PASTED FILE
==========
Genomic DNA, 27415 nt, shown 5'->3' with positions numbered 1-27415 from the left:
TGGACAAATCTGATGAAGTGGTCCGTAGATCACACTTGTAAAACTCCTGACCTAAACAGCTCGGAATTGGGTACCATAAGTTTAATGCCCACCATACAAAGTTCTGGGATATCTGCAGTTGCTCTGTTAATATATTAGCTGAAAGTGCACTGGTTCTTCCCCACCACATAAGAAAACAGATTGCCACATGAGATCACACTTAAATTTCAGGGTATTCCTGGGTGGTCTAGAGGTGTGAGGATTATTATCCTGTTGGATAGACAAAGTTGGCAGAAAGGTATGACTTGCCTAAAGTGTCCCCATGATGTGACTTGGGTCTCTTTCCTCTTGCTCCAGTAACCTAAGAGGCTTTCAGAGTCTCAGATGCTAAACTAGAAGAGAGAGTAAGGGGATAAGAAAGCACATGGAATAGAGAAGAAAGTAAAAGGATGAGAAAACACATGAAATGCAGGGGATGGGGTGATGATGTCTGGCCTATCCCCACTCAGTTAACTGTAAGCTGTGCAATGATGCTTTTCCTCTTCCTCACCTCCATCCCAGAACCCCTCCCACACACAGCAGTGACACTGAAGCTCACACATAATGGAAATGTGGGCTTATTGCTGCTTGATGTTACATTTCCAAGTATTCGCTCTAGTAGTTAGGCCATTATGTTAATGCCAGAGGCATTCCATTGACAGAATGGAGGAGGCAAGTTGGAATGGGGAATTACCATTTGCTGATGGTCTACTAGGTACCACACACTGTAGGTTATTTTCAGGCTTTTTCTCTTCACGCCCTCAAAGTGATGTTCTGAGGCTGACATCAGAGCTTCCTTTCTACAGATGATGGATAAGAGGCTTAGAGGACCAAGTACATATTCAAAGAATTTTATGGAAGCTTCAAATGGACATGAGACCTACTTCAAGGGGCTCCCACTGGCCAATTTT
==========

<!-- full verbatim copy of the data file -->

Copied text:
Genomic DNA, 27415 nt, shown 5'->3' with positions numbered 1-27415 from the left:
TGGACAAATCTGATGAAGTGGTCCGTAGATCACACTTGTAAAACTCCTGACCTAAACAGCTCGGAATTGGGTACCATAAGTTTAATGCCCACCATACAAAGTTCTGGGATATCTGCAGTTGCTCTGTTAATATATTAGCTGAAAGTGCACTGGTTCTTCCCCACCACATAAGAAAACAGATTGCCACATGAGATCACACTTAAATTTCAGGGTATTCCTGGGTGGTCTAGAGGTGTGAGGATTATTATCCTGTTGGATAGACAAAGTTGGCAGAAAGGTATGACTTGCCTAAAGTGTCCCCATGATGTGACTTGGGTCTCTTTCCTCTTGCTCCAGTAACCTAAGAGGCTTTCAGAGTCTCAGATGCTAAACTAGAAGAGAGAGTAAGGGGATAAGAAAGCACATGGAATAGAGAAGAAAGTAAAAGGATGAGAAAACACATGAAATGCAGGGGATGGGGTGATGATGTCTGGCCTATCCCCACTCAGTTAACTGTAAGCTGTGCAATGATGCTTTTCCTCTTCCTCACCTCCATCCCAGAACCCCTCCCACACACAGCAGTGACACTGAAGCTCACACATAATGGAAATGTGGGCTTATTGCTGCTTGATGTTACATTTCCAAGTATTCGCTCTAGTAGTTAGGCCATTATGTTAATGCCAGAGGCATTCCATTGACAGAATGGAGGAGGCAAGTTGGAATGGGGAATTACCATTTGCTGATGGTCTACTAGGTACCACACACTGTAGGTTATTTTCAGGCTTTTTCTCTTCACGCCCTCAAAGTGATGTTCTGAGGCTGACATCAGAGCTTCCTTTCTACAGATGATGGATAAGAGGCTTAGAGGACCAAGTACATATTCAAAGAATTTTATGGAAGCTTCAAATGGACATGAGACCTACTTCAAGGGGCTCCCACTGGCCAATTTT